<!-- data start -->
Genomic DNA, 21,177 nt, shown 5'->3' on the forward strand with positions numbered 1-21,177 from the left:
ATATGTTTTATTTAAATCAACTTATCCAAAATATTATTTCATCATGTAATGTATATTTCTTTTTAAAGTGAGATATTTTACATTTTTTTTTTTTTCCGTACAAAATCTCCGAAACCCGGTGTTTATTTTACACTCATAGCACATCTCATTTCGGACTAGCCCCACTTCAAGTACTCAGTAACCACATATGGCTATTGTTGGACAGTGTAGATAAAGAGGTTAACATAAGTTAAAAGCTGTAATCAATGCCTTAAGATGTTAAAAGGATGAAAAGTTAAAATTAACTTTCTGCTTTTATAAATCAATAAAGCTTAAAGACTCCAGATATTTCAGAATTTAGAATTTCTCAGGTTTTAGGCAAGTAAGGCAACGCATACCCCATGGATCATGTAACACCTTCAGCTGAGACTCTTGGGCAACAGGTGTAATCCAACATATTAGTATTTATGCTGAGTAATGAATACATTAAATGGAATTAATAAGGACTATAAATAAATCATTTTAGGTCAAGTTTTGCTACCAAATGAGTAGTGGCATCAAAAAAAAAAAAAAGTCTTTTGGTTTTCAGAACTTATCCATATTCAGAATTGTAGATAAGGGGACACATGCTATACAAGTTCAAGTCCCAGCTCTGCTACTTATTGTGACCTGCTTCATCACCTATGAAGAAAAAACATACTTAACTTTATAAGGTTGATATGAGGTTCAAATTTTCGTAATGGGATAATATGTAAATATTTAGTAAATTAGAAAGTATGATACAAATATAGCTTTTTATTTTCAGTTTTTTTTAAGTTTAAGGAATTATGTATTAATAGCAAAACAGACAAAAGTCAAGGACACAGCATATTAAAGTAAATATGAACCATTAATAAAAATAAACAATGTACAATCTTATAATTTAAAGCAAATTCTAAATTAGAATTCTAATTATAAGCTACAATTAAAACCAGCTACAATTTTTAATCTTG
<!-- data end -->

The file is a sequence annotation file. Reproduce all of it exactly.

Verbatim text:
Genomic DNA, 21,177 nt, shown 5'->3' on the forward strand with positions numbered 1-21,177 from the left:
ATATGTTTTATTTAAATCAACTTATCCAAAATATTATTTCATCATGTAATGTATATTTCTTTTTAAAGTGAGATATTTTACATTTTTTTTTTTTTCCGTACAAAATCTCCGAAACCCGGTGTTTATTTTACACTCATAGCACATCTCATTTCGGACTAGCCCCACTTCAAGTACTCAGTAACCACATATGGCTATTGTTGGACAGTGTAGATAAAGAGGTTAACATAAGTTAAAAGCTGTAATCAATGCCTTAAGATGTTAAAAGGATGAAAAGTTAAAATTAACTTTCTGCTTTTATAAATCAATAAAGCTTAAAGACTCCAGATATTTCAGAATTTAGAATTTCTCAGGTTTTAGGCAAGTAAGGCAACGCATACCCCATGGATCATGTAACACCTTCAGCTGAGACTCTTGGGCAACAGGTGTAATCCAACATATTAGTATTTATGCTGAGTAATGAATACATTAAATGGAATTAATAAGGACTATAAATAAATCATTTTAGGTCAAGTTTTGCTACCAAATGAGTAGTGGCATCAAAAAAAAAAAAAAGTCTTTTGGTTTTCAGAACTTATCCATATTCAGAATTGTAGATAAGGGGACACATGCTATACAAGTTCAAGTCCCAGCTCTGCTACTTATTGTGACCTGCTTCATCACCTATGAAGAAAAAACATACTTAACTTTATAAGGTTGATATGAGGTTCAAATTTTCGTAATGGGATAATATGTAAATATTTAGTAAATTAGAAAGTATGATACAAATATAGCTTTTTATTTTCAGTTTTTTTTAAGTTTAAGGAATTATGTATTAATAGCAAAACAGACAAAAGTCAAGGACACAGCATATTAAAGTAAATATGAACCATTAATAAAAATAAACAATGTACAATCTTATAATTTAAAGCAAATTCTAAATTAGAATTCTAATTATAAGCTACAATTAAAACCAGCTACAATTTTTAATCTTG